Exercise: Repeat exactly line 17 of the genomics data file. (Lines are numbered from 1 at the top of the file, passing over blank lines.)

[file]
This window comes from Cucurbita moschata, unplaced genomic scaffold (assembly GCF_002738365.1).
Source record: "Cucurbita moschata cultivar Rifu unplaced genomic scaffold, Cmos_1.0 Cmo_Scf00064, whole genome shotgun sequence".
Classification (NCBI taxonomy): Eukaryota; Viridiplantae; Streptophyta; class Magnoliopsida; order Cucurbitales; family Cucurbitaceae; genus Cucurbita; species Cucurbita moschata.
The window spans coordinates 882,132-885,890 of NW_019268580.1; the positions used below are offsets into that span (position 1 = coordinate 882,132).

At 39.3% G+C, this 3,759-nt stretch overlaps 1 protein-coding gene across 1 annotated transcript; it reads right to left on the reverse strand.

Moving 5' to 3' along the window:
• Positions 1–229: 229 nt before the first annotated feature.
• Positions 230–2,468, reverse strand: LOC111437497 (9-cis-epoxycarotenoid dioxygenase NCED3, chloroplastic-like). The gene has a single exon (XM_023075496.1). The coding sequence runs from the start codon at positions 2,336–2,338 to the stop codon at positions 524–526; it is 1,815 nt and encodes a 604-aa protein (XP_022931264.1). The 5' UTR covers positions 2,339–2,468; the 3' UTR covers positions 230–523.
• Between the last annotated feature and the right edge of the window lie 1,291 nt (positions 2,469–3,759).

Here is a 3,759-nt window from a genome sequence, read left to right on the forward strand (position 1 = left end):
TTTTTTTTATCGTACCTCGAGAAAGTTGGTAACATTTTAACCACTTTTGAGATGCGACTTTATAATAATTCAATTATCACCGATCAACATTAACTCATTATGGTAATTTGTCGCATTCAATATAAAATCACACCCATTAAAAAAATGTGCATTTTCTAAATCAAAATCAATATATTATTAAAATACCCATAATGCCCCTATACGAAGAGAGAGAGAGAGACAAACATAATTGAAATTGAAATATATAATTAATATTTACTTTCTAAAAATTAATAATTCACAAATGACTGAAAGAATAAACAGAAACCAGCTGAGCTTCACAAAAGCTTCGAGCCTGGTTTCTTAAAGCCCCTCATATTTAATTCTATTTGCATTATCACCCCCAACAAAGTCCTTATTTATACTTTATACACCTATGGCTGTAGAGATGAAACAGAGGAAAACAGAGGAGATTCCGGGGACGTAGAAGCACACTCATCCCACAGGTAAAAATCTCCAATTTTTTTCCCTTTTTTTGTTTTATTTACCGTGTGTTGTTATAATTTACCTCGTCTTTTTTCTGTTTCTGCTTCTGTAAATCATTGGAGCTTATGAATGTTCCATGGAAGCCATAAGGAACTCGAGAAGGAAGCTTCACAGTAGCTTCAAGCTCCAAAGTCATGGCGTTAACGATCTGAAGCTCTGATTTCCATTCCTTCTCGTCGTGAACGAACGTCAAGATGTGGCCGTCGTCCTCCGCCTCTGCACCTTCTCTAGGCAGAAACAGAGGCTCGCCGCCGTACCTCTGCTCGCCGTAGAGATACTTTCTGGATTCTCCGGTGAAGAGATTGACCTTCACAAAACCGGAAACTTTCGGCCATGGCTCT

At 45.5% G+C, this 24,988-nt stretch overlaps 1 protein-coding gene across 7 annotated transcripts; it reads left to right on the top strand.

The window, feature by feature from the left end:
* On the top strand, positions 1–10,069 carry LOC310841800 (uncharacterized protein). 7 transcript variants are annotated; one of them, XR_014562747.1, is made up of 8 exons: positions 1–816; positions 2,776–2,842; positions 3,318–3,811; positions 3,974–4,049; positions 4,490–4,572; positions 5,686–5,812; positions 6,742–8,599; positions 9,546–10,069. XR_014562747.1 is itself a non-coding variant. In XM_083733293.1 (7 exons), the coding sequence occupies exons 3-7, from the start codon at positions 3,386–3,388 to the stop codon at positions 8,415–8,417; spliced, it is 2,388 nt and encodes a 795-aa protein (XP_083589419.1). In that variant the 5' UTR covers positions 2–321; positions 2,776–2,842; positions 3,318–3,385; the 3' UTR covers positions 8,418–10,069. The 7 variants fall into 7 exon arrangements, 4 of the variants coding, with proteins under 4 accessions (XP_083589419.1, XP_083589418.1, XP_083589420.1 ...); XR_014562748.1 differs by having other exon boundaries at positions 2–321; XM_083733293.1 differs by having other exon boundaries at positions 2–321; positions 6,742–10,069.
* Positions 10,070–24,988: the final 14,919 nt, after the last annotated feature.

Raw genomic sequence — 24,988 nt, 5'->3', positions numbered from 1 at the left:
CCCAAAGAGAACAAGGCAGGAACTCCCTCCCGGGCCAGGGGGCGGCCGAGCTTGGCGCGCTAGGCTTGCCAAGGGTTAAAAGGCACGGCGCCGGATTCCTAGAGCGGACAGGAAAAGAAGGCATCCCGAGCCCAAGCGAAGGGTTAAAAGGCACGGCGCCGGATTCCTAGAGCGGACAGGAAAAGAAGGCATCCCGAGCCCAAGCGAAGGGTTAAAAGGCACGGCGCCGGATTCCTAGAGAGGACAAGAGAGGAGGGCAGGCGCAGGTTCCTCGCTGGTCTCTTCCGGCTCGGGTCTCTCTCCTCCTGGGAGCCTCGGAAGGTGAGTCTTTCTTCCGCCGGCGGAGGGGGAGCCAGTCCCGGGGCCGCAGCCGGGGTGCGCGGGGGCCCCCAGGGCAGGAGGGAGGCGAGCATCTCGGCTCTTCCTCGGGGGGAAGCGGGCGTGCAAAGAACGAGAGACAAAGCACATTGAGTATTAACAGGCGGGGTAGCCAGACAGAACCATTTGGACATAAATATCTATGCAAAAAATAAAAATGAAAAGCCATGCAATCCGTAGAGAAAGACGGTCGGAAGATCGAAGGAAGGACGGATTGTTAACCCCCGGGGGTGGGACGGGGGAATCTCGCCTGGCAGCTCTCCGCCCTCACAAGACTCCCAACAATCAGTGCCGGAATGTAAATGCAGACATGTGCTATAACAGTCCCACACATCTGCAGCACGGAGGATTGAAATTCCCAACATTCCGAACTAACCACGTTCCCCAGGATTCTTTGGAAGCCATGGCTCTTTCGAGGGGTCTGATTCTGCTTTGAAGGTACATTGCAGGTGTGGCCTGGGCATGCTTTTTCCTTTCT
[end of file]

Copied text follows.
CCCAAAGAGAACAAGGCAGGAACTCCCTCCCGGGCCAGGGGGCGGCCGAGCTTGGCGCGCTAGGCTTGCCAAGGGTTAAAAGGCACGGCGCCGGATTCCTAGAGCGGACAGGAAAAGAAGGCATCCCGAGCCCAAGCGAAGGGTTAAAAGGCACGGCGCCGGATTCCTAGAGCGGACAGGAAAAGAAGGCATCCCGAGCCCAAGCGAAGGGTTAAAAGGCACGGCGCCGGATTCCTAGAGAGGACAAGAGAGGAGGGCAGGCGCAGGTTCCTCGCTGGTCTCTTCCGGCTCGGGTCTCTCTCCTCCTGGGAGCCTCGGAAGGTGAGTCTTTCTTCCGCCGGCGGAGGGGGAGCCAGTCCCGGGGCCGCAGCCGGGGTGCGCGGGGGCCCCCAGGGCAGGAGGGAGGCGAGCATCTCGGCTCTTCCTCGGGGGGAAGCGGGCGTGCAAAGAACGAGAGACAAAGCACATTGAGTATTAACAGGCGGGGTAGCCAGACAGAACCATTTGGACATAAATATCTATGCAAAAAATAAAAATGAAAAGCCATGCAATCCGTAGAGAAAGACGGTCGGAAGATCGAAGGAAGGACGGATTGTTAACCCCCGGGGGTGGGACGGGGGAATCTCGCCTGGCAGCTCTCCGCCCTCACAAGACTCCCAACAATCAGTGCCGGAATGTAAATGCAGACATGTGCTATAACAGTCCCACACATCTGCAGCACGGAGGATTGAAATTCCCAACATTCCGAACTAACCACGTTCCCCAGGATTCTTTGGAAGCCATGGCTCTTTCGAGGGGTCTGATTCTGCTTTGAAGGTACATTGCAGGTGTGGCCTGGGCATGCTTTTTCCTTTCT